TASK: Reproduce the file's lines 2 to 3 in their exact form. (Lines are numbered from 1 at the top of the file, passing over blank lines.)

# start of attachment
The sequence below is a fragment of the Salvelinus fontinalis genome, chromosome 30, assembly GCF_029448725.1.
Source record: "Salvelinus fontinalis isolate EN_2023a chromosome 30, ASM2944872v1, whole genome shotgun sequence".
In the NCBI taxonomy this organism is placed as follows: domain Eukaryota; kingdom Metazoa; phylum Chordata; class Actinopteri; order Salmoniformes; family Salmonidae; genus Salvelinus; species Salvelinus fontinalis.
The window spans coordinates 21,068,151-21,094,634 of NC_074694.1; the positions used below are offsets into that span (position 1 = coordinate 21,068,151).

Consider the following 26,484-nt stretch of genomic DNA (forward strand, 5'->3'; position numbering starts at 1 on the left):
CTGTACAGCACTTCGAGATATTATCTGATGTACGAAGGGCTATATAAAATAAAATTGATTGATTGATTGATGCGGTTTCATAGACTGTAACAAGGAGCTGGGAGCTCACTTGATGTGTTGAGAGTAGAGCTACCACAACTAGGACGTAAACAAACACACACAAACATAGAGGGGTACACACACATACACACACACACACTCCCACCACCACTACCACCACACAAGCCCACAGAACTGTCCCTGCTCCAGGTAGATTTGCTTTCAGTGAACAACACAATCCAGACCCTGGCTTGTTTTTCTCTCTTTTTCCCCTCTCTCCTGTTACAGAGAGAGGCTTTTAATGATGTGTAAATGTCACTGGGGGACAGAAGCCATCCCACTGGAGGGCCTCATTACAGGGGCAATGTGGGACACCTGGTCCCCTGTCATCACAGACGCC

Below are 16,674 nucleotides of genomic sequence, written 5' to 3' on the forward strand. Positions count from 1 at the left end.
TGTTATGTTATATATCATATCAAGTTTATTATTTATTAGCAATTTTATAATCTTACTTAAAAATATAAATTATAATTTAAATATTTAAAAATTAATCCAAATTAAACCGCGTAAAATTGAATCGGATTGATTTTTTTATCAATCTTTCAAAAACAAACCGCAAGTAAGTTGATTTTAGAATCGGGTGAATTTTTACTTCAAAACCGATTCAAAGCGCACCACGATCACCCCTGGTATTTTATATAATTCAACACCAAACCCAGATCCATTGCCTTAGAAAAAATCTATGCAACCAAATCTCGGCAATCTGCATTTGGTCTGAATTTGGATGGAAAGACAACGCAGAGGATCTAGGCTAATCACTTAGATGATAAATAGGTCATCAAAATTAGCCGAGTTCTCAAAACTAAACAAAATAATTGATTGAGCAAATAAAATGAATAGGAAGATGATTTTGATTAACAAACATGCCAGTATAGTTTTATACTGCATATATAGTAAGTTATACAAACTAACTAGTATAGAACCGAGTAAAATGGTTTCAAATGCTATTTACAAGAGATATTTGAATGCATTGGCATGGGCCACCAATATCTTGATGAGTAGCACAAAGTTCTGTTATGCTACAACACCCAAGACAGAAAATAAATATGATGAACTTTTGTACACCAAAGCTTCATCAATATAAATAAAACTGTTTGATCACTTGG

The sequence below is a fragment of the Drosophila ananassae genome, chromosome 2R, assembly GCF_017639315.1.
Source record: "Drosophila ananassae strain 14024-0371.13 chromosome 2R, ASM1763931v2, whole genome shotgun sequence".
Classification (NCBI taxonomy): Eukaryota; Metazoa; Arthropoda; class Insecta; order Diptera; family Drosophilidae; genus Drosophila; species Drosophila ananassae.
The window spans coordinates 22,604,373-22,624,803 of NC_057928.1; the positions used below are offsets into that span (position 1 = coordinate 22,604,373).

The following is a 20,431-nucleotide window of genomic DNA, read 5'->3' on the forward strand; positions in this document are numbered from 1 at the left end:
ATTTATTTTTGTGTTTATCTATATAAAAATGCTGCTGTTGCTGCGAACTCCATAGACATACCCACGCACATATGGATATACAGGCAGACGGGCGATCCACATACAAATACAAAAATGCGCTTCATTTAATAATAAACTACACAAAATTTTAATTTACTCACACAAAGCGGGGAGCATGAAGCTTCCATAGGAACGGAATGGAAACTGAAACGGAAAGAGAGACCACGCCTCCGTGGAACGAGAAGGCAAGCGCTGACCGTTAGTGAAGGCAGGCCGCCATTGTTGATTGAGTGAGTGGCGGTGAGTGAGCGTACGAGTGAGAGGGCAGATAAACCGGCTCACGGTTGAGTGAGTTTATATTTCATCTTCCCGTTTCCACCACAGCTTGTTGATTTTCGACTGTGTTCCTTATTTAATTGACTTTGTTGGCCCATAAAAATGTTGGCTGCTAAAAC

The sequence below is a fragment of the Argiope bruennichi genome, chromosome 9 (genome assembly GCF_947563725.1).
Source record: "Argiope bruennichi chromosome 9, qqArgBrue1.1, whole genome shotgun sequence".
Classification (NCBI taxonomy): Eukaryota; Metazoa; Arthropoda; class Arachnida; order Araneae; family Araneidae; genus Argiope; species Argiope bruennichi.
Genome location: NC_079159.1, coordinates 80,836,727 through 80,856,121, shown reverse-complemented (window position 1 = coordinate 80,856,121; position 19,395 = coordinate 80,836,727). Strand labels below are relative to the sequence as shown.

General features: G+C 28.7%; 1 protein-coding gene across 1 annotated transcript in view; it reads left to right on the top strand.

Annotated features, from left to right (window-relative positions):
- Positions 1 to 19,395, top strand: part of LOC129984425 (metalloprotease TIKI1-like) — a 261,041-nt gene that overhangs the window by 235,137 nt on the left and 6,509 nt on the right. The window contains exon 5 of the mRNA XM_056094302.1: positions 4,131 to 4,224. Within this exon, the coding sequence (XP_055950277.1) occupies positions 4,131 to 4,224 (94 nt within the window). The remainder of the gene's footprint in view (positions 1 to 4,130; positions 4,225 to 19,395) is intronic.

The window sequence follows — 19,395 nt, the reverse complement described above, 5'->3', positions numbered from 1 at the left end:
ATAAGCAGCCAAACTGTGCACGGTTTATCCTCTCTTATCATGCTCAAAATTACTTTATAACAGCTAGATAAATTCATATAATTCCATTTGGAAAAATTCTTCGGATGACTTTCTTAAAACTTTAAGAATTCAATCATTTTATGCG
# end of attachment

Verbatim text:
Source record: "Salvelinus fontinalis isolate EN_2023a chromosome 30, ASM2944872v1, whole genome shotgun sequence".
In the NCBI taxonomy this organism is placed as follows: domain Eukaryota; kingdom Metazoa; phylum Chordata; class Actinopteri; order Salmoniformes; family Salmonidae; genus Salvelinus; species Salvelinus fontinalis.